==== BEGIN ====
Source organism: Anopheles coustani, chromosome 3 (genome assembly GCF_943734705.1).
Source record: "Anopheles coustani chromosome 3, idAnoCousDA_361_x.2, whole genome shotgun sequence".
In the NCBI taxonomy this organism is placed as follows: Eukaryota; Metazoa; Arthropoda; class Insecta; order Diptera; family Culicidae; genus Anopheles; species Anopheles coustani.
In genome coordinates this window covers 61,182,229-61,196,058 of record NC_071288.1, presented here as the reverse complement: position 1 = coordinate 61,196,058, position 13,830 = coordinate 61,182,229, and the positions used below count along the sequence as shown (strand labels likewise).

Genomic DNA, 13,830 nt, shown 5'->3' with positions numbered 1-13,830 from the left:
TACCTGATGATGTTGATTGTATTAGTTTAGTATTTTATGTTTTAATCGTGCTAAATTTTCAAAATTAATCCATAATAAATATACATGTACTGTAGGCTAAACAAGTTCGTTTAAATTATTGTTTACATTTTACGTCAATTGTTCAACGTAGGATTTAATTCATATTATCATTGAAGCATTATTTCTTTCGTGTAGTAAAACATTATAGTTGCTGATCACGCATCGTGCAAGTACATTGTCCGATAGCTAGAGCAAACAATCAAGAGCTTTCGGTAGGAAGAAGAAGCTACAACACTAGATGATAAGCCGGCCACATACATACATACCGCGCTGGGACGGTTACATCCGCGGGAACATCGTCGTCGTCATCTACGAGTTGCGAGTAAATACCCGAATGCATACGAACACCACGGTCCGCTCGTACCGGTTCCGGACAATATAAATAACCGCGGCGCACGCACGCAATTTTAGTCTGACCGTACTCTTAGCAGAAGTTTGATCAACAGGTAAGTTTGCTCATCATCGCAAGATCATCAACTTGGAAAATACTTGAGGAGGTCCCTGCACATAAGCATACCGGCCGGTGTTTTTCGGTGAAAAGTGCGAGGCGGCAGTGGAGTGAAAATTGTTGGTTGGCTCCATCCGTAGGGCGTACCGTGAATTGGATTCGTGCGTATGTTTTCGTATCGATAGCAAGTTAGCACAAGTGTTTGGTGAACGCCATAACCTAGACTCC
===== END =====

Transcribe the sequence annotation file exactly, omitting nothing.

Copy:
Source organism: Anopheles coustani, chromosome 3 (genome assembly GCF_943734705.1).
Source record: "Anopheles coustani chromosome 3, idAnoCousDA_361_x.2, whole genome shotgun sequence".
In the NCBI taxonomy this organism is placed as follows: Eukaryota; Metazoa; Arthropoda; class Insecta; order Diptera; family Culicidae; genus Anopheles; species Anopheles coustani.
In genome coordinates this window covers 61,182,229-61,196,058 of record NC_071288.1, presented here as the reverse complement: position 1 = coordinate 61,196,058, position 13,830 = coordinate 61,182,229, and the positions used below count along the sequence as shown (strand labels likewise).

Genomic DNA, 13,830 nt, shown 5'->3' with positions numbered 1-13,830 from the left:
TACCTGATGATGTTGATTGTATTAGTTTAGTATTTTATGTTTTAATCGTGCTAAATTTTCAAAATTAATCCATAATAAATATACATGTACTGTAGGCTAAACAAGTTCGTTTAAATTATTGTTTACATTTTACGTCAATTGTTCAACGTAGGATTTAATTCATATTATCATTGAAGCATTATTTCTTTCGTGTAGTAAAACATTATAGTTGCTGATCACGCATCGTGCAAGTACATTGTCCGATAGCTAGAGCAAACAATCAAGAGCTTTCGGTAGGAAGAAGAAGCTACAACACTAGATGATAAGCCGGCCACATACATACATACCGCGCTGGGACGGTTACATCCGCGGGAACATCGTCGTCGTCATCTACGAGTTGCGAGTAAATACCCGAATGCATACGAACACCACGGTCCGCTCGTACCGGTTCCGGACAATATAAATAACCGCGGCGCACGCACGCAATTTTAGTCTGACCGTACTCTTAGCAGAAGTTTGATCAACAGGTAAGTTTGCTCATCATCGCAAGATCATCAACTTGGAAAATACTTGAGGAGGTCCCTGCACATAAGCATACCGGCCGGTGTTTTTCGGTGAAAAGTGCGAGGCGGCAGTGGAGTGAAAATTGTTGGTTGGCTCCATCCGTAGGGCGTACCGTGAATTGGATTCGTGCGTATGTTTTCGTATCGATAGCAAGTTAGCACAAGTGTTTGGTGAACGCCATAACCTAGACTCC